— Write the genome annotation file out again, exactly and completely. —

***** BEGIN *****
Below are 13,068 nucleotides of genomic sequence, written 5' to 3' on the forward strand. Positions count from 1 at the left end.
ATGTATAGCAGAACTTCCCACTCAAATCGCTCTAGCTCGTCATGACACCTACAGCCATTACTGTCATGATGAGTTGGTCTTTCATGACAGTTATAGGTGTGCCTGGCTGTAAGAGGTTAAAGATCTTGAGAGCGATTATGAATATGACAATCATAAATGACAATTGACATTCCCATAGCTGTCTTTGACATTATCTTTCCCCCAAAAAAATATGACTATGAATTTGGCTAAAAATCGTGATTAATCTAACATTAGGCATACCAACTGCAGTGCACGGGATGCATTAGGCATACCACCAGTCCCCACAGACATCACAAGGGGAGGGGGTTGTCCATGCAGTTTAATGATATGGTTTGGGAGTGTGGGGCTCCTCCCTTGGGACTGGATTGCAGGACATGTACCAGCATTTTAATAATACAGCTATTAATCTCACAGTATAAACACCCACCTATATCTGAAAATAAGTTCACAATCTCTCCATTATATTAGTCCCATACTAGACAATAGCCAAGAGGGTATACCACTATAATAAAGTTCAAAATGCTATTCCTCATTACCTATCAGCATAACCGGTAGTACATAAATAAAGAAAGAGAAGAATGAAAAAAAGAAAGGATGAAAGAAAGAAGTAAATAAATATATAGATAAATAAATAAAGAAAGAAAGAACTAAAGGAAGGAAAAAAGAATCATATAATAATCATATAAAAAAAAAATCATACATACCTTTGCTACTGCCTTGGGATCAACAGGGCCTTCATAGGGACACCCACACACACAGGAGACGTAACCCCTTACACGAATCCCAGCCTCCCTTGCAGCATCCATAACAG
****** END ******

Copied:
Below are 13,068 nucleotides of genomic sequence, written 5' to 3' on the forward strand. Positions count from 1 at the left end.
ATGTATAGCAGAACTTCCCACTCAAATCGCTCTAGCTCGTCATGACACCTACAGCCATTACTGTCATGATGAGTTGGTCTTTCATGACAGTTATAGGTGTGCCTGGCTGTAAGAGGTTAAAGATCTTGAGAGCGATTATGAATATGACAATCATAAATGACAATTGACATTCCCATAGCTGTCTTTGACATTATCTTTCCCCCAAAAAAATATGACTATGAATTTGGCTAAAAATCGTGATTAATCTAACATTAGGCATACCAACTGCAGTGCACGGGATGCATTAGGCATACCACCAGTCCCCACAGACATCACAAGGGGAGGGGGTTGTCCATGCAGTTTAATGATATGGTTTGGGAGTGTGGGGCTCCTCCCTTGGGACTGGATTGCAGGACATGTACCAGCATTTTAATAATACAGCTATTAATCTCACAGTATAAACACCCACCTATATCTGAAAATAAGTTCACAATCTCTCCATTATATTAGTCCCATACTAGACAATAGCCAAGAGGGTATACCACTATAATAAAGTTCAAAATGCTATTCCTCATTACCTATCAGCATAACCGGTAGTACATAAATAAAGAAAGAGAAGAATGAAAAAAAGAAAGGATGAAAGAAAGAAGTAAATAAATATATAGATAAATAAATAAAGAAAGAAAGAACTAAAGGAAGGAAAAAAGAATCATATAATAATCATATAAAAAAAAAATCATACATACCTTTGCTACTGCCTTGGGATCAACAGGGCCTTCATAGGGACACCCACACACACAGGAGACGTAACCCCTTACACGAATCCCAGCCTCCCTTGCAGCATCCATAACAG